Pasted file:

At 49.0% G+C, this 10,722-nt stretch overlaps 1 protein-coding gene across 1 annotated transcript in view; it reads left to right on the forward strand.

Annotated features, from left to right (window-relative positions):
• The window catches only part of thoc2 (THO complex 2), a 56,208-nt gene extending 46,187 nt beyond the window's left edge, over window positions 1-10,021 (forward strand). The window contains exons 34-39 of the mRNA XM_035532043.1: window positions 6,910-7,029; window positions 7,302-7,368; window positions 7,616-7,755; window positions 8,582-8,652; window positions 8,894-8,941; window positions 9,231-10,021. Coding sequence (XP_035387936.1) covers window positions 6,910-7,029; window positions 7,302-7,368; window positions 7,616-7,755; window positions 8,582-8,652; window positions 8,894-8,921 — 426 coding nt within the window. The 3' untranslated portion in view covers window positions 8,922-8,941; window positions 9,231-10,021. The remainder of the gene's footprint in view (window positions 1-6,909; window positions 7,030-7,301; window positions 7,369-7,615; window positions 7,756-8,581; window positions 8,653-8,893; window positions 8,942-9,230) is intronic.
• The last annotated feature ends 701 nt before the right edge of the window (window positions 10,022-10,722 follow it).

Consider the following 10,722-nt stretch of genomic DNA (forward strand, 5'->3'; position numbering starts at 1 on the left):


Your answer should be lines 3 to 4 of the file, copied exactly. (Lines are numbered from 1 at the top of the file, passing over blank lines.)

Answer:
• The window catches only part of thoc2 (THO complex 2), a 56,208-nt gene extending 46,187 nt beyond the window's left edge, over window positions 1-10,021 (forward strand). The window contains exons 34-39 of the mRNA XM_035532043.1: window positions 6,910-7,029; window positions 7,302-7,368; window positions 7,616-7,755; window positions 8,582-8,652; window positions 8,894-8,941; window positions 9,231-10,021. Coding sequence (XP_035387936.1) covers window positions 6,910-7,029; window positions 7,302-7,368; window positions 7,616-7,755; window positions 8,582-8,652; window positions 8,894-8,921 — 426 coding nt within the window. The 3' untranslated portion in view covers window positions 8,922-8,941; window positions 9,231-10,021. The remainder of the gene's footprint in view (window positions 1-6,909; window positions 7,030-7,301; window positions 7,369-7,615; window positions 7,756-8,581; window positions 8,653-8,893; window positions 8,942-9,230) is intronic.
• The last annotated feature ends 701 nt before the right edge of the window (window positions 10,022-10,722 follow it).